Independent Dating
and  

By clicking 'Search' you
are agreeing to our
Terms of Use.

iJobs Job Widget
iJobs Money & Business

SThree: Trainee Recruitment Consultant

£20000 - £25000 per annum + OTE £45,000: SThree: SThree Group have been well e...

Ashdown Group: IT Manager / Development Manager - NW London - £58k + 15% bonus

£50000 - £667000 per annum + excellent benefits : Ashdown Group: IT Manager / ...

Recruitment Genius: Sales Consultant / Telemarketer - OTE £20,000

£13000 - £20000 per annum: Recruitment Genius: Scotland's leading life insuran...

Ashdown Group: Training Programme Manager - City, London

£40000 - £45000 per annum + benefits : Ashdown Group: Training Programme Manag...

Day In a Page

Where the spooks get their coffee fix: The busiest Starbucks in the US is also the most secretive

The secret CIA Starbucks

The coffee shop is deep inside the agency's forested Virginia compound
Revealed: How the Establishment closed ranks over fallout from Loch Ness Monster 'sighting'

How the Establishment closed ranks over fallout from Nessie 'sighting'

The Natural History Museum's chief scientist was dismissed for declaring he had found the monster
One million Britons using food banks, according to Trussell Trust

One million Britons using food banks

Huge surge in number of families dependent on emergency food aid
Excavation at Italian cafe to fix rising damp unearths 2,500 years of history in 3,000 amazing objects

2,500 years of history in 3,000 amazing objects

Excavation at Italian cafe to fix rising damp unearths trove
The Hubble Space Telescope's amazing journey, 25 years on

The Hubble Space Telescope's amazing journey 25 years on

The space telescope was seen as a costly flop on its first release
Did Conservative peer Lord Ashcroft quit the House of Lords to become a non-dom?

Did Lord Ashcroft quit the House of Lords to become a non-dom?

A document seen by The Independent shows that a week after he resigned from the Lords he sold 350,000 shares in an American company - netting him $11.2m
Apple's ethnic emojis are being used to make racist comments on social media

Ethnic emojis used in racist comments

They were intended to promote harmony, but have achieved the opposite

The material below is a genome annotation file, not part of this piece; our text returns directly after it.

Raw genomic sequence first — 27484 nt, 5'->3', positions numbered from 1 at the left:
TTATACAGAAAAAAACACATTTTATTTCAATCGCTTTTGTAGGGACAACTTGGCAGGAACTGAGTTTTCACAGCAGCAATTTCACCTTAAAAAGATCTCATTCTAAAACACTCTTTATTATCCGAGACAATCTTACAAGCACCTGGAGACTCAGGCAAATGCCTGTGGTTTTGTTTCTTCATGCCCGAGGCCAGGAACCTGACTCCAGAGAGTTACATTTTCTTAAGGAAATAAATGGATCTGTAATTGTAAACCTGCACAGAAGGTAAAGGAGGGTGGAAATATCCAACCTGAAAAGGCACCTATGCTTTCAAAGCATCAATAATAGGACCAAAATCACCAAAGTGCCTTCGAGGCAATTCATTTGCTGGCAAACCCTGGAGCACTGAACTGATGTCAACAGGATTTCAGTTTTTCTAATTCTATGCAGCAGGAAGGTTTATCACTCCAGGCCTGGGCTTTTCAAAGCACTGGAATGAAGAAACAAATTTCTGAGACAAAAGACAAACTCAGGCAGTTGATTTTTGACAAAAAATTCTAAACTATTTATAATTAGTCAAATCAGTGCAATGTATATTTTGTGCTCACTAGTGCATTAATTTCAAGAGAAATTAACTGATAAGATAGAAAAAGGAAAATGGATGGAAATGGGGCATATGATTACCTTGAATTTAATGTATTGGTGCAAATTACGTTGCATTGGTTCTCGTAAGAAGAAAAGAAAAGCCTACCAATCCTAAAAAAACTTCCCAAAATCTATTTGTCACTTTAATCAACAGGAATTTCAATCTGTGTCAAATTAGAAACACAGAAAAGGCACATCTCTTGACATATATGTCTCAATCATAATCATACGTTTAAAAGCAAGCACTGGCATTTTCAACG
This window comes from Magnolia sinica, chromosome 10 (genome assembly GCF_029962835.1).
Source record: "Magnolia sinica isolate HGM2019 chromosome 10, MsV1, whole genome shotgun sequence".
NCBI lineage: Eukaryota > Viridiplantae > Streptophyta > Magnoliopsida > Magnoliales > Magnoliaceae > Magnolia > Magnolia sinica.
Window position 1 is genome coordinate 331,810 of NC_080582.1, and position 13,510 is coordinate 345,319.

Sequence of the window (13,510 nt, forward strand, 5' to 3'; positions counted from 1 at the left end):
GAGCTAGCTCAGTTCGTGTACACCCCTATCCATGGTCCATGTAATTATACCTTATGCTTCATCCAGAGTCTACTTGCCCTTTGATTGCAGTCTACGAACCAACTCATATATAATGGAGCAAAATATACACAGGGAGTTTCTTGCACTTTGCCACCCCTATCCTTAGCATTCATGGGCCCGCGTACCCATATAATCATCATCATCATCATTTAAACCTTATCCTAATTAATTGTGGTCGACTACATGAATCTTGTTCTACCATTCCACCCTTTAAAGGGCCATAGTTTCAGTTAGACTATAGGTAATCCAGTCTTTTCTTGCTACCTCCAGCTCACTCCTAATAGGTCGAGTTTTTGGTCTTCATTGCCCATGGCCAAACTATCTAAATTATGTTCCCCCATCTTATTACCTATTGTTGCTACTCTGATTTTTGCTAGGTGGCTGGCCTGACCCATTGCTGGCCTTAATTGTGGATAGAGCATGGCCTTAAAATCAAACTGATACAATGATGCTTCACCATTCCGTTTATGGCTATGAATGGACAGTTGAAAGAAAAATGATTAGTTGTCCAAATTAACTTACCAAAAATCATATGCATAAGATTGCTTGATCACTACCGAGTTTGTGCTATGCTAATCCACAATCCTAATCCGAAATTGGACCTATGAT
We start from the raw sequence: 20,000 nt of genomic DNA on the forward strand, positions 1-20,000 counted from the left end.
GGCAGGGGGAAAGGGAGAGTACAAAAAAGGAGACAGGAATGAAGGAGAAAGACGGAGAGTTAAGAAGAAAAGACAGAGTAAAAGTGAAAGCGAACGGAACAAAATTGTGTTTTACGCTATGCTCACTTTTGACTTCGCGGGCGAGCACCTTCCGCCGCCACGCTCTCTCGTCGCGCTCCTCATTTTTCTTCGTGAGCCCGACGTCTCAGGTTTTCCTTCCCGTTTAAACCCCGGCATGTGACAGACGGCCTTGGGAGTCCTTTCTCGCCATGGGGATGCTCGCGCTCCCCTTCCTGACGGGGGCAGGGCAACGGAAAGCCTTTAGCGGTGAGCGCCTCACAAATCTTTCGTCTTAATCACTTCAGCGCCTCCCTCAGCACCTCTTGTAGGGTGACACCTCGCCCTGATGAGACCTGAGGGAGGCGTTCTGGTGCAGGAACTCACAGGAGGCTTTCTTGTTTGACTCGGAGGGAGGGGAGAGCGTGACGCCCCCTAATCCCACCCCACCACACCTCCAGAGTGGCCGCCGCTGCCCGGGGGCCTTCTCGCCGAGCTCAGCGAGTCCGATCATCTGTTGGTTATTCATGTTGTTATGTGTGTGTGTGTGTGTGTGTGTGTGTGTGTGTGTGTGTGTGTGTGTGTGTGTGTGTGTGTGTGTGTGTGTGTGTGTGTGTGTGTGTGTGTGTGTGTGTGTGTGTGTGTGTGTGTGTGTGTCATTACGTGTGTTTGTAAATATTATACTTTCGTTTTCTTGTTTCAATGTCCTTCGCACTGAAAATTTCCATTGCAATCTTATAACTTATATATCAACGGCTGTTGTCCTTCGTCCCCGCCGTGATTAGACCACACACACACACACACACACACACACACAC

Sir Kenneth Branagh interview: 'My bones are in the theatre'

Sir Kenneth Branagh: 'My bones are in the theatre'

The actor-turned-director’s new company will stage five plays from October – including works by Shakespeare and John Osborne
The sloth is now the face (and furry body) of three big advertising campaigns

The sloth is the face of three ad campaigns

Priya Elan discovers why slow and sleepy wins the race for brands in need of a new image
How to run a restaurant: As two newbies discovered, there's more to it than good food

How to run a restaurant

As two newbies discovered, there's more to it than good food
Record Store Day: Remembering an era when buying and selling discs were labours of love

Record Store Day: The vinyl countdown

For Lois Pryce, working in a record shop was a dream job - until the bean counters ruined it
Usher, Mary J Blige and Will.i.am to give free concert as part of the Global Poverty Project

Mary J Blige and Will.i.am to give free concert

The concert in Washington is part of the Global Citizen project, which aims to encourage young people to donate to charity
10 best tote bags

Accessorise with a stylish shopper this spring: 10 best tote bags

We find carriers with room for all your essentials (and a bit more)
Paul Scholes column: I hear Manchester City are closing on Pep Guardiola for next summer – but I'd also love to see Jürgen Klopp managing in England

Paul Scholes column

I hear Manchester City are closing on Pep Guardiola for next summer – but I'd also love to see Jürgen Klopp managing in England
Jessica Ennis-Hill: 'I just want to give it my best shot'

Jessica Ennis-Hill: 'I just want to give it my best shot'

The heptathlete has gone from the toast of the nation to being a sleep-deprived mum - but she’s ready to compete again. She just doesn't know how well she'll do...